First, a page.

New school safety app could save districts time and money, developers say

By Austen Erblat May 03, 2019
FrandMe, a new app developed in the wake of the mass shooting at Marjory Stoneman Douglas High School in Parkland, is designed to streamline communication between teachers, students, parents, administrators and first responders. (FrandMe)

Last year, on Feb. 13, Dimitry Shaposhnikov was working with a team of 37 developers on a new mobile application to help businesses make their own websites and apps. The next day, he picked his cousin from school, ears glued to the radio that was sharing details on the mass shooting at Marjory Stoneman Douglas High School in Parkland. At that time, Shaposhnikov said he thought he could put his new company to use in preventing another tragedy.

His latest company FrandMe focuses on real-time communication, allowing users who may not be tech savvy to customize their app for ease of use. Shaposhnikov said it integrates school communications with first responders, links popular technology and services that already exist, and saves schools and school districts money.

“Right now, schools have several different programs,” Shaposhnikov said. “This is just like Remind, it’s just like Edmodo, it’s just like Google Docs. It’s all in one.”

How it works

FrandMe links services from assignments and communications between teachers and students, teachers and parents, principals and parents or any combination thereof.

In addition to common academic-related communications, there are codes that teachers, students or administrators can select if there is an emergency or an issue that might not require first responders but will require school security or to notify parents.

In the event of an emergency, enabling the “code red” function in the app would notify dispatchers and emergency responders directly without going through a 911 call center. Each device connected to the system is geo-tagged, notifying dispatchers and first responders where the code red was called from, including what floor on a building.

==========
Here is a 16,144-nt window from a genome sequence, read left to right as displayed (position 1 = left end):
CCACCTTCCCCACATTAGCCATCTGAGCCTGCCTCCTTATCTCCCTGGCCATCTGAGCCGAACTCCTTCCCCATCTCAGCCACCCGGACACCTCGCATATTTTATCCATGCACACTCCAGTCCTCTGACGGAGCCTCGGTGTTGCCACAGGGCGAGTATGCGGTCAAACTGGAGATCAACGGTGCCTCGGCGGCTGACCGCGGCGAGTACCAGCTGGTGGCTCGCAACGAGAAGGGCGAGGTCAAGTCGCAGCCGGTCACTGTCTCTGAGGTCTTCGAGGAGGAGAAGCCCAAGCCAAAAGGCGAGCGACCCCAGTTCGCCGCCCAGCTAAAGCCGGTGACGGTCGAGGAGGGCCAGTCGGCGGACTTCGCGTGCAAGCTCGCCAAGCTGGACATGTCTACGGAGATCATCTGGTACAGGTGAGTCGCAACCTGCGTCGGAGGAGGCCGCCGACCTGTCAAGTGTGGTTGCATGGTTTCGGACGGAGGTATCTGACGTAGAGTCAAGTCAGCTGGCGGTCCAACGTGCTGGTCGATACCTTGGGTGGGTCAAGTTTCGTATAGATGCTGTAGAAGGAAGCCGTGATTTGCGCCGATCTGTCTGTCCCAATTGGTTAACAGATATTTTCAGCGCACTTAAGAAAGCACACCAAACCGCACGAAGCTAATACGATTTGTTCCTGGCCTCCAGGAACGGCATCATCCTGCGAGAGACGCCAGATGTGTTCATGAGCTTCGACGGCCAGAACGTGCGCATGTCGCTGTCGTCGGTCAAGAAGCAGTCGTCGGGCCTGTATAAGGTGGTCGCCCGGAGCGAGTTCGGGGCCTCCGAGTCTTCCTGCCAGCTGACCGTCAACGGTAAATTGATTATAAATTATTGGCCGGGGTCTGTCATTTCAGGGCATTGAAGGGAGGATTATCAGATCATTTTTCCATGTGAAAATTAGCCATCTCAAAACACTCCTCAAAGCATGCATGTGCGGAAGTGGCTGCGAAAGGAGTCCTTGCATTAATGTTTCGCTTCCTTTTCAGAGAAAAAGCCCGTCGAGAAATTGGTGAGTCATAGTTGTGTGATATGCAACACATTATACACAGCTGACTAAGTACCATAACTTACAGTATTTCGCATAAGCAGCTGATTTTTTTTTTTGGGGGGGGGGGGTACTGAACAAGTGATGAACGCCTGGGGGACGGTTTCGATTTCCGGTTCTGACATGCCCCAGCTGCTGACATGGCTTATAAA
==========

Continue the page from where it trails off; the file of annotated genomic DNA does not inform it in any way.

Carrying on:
Shaposhnikov said this will save vital minutes and eliminate confusion as to where the emergencies are happening. As was the case in Parkland, 911 calls were routed to a dispatch center in the neighboring city of Coral Springs but since the Broward Sheriff’s Office handles police services for Parkland, dispatchers in Coral Springs had to then call the county’s dispatchers.

According to Marjory Stoneman Douglas High School Public Safety Commission members, call transfers can discourage callers and add an average of 30 seconds to the response time.

“When the call is transferred, it inherently raises issues and concerns and can cause problems,” said Pinellas County Sheriff Bob Gualtieri, the commission's chairman. “They say, ‘Hang on a second, I’m going to transfer you to someone else,’ and you have to tell your story again to somebody else because that’s what happens when calls are transferred. When a person says hold on, a good part of my experience is the caller hangs up.”

FrandMe relies on existing location data from Google Maps, and when an alarm is triggered through the app, school administrators decide who gets informed of the alert and where it came from. In the event of an emergency, it can also inform parents where to go so as not to interfere with first responders arriving on the scene.

“Our system is very customizable,” Shaposhnikov said.